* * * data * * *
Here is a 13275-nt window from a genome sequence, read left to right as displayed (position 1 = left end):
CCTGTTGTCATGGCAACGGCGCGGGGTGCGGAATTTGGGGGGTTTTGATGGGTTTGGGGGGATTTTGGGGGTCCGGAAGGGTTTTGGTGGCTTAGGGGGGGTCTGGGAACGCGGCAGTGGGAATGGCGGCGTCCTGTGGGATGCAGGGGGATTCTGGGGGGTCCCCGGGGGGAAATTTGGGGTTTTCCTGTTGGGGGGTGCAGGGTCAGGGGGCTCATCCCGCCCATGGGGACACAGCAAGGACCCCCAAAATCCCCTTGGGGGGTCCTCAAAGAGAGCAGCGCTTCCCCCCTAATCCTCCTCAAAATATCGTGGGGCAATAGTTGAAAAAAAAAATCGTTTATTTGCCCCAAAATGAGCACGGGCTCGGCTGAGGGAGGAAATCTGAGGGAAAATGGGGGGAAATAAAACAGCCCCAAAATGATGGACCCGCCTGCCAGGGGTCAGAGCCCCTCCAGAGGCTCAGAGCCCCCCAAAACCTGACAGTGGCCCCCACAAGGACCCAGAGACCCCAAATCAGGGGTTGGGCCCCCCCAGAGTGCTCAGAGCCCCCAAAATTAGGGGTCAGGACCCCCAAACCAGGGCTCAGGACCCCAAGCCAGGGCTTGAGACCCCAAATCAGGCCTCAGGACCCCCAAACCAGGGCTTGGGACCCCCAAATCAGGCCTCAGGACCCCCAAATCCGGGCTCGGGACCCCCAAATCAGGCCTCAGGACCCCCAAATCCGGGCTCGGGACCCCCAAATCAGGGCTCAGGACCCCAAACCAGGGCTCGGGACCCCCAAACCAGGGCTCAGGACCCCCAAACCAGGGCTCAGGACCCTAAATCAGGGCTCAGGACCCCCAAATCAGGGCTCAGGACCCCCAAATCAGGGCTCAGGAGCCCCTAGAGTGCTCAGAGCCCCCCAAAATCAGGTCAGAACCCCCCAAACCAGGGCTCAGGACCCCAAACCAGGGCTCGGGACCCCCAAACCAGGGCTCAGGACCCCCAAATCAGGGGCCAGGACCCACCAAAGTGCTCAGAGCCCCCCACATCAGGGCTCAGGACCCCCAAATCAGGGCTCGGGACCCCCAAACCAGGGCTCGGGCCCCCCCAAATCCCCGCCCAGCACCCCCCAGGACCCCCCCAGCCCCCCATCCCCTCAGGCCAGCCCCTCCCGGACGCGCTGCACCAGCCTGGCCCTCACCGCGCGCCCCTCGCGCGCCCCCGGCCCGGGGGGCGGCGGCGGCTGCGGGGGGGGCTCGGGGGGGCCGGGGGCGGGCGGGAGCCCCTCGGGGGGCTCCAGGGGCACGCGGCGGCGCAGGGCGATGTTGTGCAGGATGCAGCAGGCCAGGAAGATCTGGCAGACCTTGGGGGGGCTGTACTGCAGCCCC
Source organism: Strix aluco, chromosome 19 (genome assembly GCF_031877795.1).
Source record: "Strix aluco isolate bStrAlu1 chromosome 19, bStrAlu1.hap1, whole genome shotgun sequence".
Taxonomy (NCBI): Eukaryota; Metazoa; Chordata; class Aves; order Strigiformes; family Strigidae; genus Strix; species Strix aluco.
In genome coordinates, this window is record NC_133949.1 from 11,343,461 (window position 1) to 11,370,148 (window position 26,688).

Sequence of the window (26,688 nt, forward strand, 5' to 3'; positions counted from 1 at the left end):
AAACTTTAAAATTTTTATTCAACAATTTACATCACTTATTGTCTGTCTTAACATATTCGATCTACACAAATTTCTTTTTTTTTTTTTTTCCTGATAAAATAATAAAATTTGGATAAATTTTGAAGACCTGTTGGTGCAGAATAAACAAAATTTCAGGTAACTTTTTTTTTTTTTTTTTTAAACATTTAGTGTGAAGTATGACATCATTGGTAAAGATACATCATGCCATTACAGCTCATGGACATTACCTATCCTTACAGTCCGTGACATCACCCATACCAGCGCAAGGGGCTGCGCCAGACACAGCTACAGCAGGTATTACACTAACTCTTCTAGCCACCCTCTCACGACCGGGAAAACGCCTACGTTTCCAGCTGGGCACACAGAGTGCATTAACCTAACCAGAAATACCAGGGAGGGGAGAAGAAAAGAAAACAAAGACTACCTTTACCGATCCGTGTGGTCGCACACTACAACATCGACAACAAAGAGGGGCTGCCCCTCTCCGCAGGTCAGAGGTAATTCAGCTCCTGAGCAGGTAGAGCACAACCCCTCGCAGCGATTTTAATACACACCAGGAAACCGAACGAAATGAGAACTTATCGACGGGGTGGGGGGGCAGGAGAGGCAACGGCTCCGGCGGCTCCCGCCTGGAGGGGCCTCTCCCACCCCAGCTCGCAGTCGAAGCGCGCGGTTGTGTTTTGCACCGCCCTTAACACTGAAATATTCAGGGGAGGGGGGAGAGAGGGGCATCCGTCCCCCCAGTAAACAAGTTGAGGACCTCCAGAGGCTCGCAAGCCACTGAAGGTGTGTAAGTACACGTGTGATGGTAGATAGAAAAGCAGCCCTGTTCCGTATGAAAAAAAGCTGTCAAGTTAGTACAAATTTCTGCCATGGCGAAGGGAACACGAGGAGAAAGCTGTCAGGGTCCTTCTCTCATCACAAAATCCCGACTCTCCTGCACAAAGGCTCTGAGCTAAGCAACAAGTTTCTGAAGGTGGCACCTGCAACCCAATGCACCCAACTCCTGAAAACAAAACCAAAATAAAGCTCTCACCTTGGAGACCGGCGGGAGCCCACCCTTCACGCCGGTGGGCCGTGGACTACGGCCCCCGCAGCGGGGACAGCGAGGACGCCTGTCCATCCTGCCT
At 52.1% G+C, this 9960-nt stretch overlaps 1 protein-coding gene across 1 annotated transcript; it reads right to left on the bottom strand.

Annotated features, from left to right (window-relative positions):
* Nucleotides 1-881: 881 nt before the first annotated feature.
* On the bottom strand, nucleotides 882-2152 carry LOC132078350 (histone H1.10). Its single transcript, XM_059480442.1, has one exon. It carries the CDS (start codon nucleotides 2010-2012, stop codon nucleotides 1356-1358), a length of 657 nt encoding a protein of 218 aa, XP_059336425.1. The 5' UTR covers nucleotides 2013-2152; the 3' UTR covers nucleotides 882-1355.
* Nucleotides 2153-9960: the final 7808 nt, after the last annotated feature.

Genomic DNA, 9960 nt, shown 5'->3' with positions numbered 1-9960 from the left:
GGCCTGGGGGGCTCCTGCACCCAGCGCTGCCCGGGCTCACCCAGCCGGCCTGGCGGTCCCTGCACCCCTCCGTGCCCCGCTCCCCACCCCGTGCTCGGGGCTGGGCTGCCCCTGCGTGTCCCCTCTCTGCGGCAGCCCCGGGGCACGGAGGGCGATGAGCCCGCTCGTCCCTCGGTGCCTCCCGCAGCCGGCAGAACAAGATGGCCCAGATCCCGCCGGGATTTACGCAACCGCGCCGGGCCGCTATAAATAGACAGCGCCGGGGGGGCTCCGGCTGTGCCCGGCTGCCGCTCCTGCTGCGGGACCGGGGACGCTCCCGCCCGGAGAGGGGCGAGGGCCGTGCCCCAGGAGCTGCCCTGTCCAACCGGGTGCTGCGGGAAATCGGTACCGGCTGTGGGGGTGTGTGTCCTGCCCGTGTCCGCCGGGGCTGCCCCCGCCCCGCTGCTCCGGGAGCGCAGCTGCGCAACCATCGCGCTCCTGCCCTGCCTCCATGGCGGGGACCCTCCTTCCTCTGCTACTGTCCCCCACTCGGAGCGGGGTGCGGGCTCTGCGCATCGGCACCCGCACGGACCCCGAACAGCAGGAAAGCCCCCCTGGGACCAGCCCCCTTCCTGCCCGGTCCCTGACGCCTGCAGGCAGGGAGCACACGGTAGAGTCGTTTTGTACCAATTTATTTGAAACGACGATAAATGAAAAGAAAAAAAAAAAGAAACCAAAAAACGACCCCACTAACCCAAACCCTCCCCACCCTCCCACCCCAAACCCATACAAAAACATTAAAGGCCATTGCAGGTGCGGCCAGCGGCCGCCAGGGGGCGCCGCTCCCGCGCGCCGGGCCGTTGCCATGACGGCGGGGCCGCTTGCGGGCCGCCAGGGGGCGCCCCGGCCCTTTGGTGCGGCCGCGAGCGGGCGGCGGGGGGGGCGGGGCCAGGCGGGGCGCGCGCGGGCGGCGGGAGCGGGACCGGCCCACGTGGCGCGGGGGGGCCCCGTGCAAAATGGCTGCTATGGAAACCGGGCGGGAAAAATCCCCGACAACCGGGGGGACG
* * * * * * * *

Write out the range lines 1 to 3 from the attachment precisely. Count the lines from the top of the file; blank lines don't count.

Here is a 13275-nt window from a genome sequence, read left to right as displayed (position 1 = left end):
CCTGTTGTCATGGCAACGGCGCGGGGTGCGGAATTTGGGGGGTTTTGATGGGTTTGGGGGGATTTTGGGGGTCCGGAAGGGTTTTGGTGGCTTAGGGGGGGTCTGGGAACGCGGCAGTGGGAATGGCGGCGTCCTGTGGGATGCAGGGGGATTCTGGGGGGTCCCCGGGGGGAAATTTGGGGTTTTCCTGTTGGGGGGTGCAGGGTCAGGGGGCTCATCCCGCCCATGGGGACACAGCAAGGACCCCCAAAATCCCCTTGGGGGGTCCTCAAAGAGAGCAGCGCTTCCCCCCTAATCCTCCTCAAAATATCGTGGGGCAATAGTTGAAAAAAAAAATCGTTTATTTGCCCCAAAATGAGCACGGGCTCGGCTGAGGGAGGAAATCTGAGGGAAAATGGGGGGAAATAAAACAGCCCCAAAATGATGGACCCGCCTGCCAGGGGTCAGAGCCCCTCCAGAGGCTCAGAGCCCCCCAAAACCTGACAGTGGCCCCCACAAGGACCCAGAGACCCCAAATCAGGGGTTGGGCCCCCCCAGAGTGCTCAGAGCCCCCAAAATTAGGGGTCAGGACCCCCAAACCAGGGCTCAGGACCCCAAGCCAGGGCTTGAGACCCCAAATCAGGCCTCAGGACCCCCAAACCAGGGCTTGGGACCCCCAAATCAGGCCTCAGGACCCCCAAATCCGGGCTCGGGACCCCCAAATCAGGCCTCAGGACCCCCAAATCCGGGCTCGGGACCCCCAAATCAGGGCTCAGGACCCCAAACCAGGGCTCGGGACCCCCAAACCAGGGCTCAGGACCCCCAAACCAGGGCTCAGGACCCTAAATCAGGGCTCAGGACCCCCAAATCAGGGCTCAGGACCCCCAAATCAGGGCTCAGGAGCCCCTAGAGTGCTCAGAGCCCCCCAAAATCAGGTCAGAACCCCCCAAACCAGGGCTCAGGACCCCAAACCAGGGCTCGGGACCCCCAAACCAGGGCTCAGGACCCCCAAATCAGGGGCCAGGACCCACCAAAGTGCTCAGAGCCCCCCACATCAGGGCTCAGGACCCCCAAATCAGGGCTCGGGACCCCCAAACCAGGGCTCGGGCCCCCCCAAATCCCCGCCCAGCACCCCCCAGGACCCCCCCAGCCCCCCATCCCCTCAGGCCAGCCCCTCCCGGACGCGCTGCACCAGCCTGGCCCTCACCGCGCGCCCCTCGCGCGCCCCCGGCCCGGGGGGCGGCGGCGGCTGCGGGGGGGGCTCGGGGGGGCCGGGGGCGGGCGGGAGCCCCTCGGGGGGCTCCAGGGGCACGCGGCGGCGCAGGGCGATGTTGTGCAGGATGCAGCAGGCCAGGAAGATCTGGCAGACCTTGGGGGGGCTGTACTGCAGCCCC
Source organism: Strix aluco, chromosome 19 (genome assembly GCF_031877795.1).